In a major step toward cleaning up the world’s worst nuclear disaster, workers at Chernobyl have begun moving much of the stricken facility’s liquid nuclear waste into long term storage. The commissioning of Chernobyl’s liquid radioactive treatment plant is meant to tackle the 22,000 tons of irradiated water gathered not only since the plant’s number 4 reactor exploded in 1986, but from continued operation of the plant’s other three reactors, which continued producing electricity for 14 years after the disaster. Surprisingly, these reactors were not decommissioned until 2000, nine years after the collapse of the Soviet Union, when the Chernobyl plant became the newly-independent Ukraine’s inheritance from Moscow. That the rest of the plant’s reactors continued to operate in the middle of a irradiated disaster zone serves shows how heavily Ukraine has depended on nuclear power since it struck out on its own. That dependence – despite atomic energy’s domestic unpopularity – hasn’t dropped with time: Kiev still relies on its other 15 reactors to produce a little over half the country’s electricity.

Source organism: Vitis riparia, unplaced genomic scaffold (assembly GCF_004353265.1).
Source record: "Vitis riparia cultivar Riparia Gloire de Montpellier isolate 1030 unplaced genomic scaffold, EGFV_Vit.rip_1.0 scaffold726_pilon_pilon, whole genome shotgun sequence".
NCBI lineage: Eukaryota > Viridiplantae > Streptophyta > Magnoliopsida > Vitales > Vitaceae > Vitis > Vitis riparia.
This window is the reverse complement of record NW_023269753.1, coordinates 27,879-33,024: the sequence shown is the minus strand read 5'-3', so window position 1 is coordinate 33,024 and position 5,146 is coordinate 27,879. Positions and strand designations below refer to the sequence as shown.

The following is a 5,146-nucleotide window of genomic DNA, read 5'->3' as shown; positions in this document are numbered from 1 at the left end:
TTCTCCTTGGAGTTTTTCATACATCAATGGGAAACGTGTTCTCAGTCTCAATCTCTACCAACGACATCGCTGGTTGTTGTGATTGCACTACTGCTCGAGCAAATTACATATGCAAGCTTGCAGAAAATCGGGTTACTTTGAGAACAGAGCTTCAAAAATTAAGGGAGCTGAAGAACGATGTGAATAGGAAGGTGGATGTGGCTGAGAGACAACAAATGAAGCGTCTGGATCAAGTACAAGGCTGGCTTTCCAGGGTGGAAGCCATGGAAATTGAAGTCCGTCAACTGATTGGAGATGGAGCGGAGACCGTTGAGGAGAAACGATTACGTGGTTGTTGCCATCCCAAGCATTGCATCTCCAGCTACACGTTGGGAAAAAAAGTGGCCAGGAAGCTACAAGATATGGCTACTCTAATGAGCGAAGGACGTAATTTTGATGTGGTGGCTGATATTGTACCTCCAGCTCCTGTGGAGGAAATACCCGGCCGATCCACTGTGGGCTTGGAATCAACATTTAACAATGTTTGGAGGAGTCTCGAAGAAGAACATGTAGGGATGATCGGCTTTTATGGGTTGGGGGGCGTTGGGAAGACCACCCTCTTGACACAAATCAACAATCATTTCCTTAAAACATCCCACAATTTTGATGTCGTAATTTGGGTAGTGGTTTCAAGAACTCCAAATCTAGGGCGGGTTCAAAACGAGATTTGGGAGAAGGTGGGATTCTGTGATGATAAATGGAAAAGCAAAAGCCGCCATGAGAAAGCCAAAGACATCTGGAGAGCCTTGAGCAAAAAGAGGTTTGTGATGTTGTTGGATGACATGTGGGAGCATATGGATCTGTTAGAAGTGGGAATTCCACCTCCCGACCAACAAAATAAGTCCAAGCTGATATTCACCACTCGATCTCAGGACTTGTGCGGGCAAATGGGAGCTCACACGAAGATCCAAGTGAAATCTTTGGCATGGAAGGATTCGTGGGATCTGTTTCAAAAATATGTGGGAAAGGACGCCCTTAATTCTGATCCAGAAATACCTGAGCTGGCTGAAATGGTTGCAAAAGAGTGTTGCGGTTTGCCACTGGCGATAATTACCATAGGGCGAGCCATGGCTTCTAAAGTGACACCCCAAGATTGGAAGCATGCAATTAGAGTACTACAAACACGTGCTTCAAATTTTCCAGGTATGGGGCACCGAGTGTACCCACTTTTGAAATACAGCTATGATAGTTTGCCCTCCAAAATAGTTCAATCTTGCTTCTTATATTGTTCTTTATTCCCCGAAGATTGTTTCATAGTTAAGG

Bellona 7th Feb 2018 read more »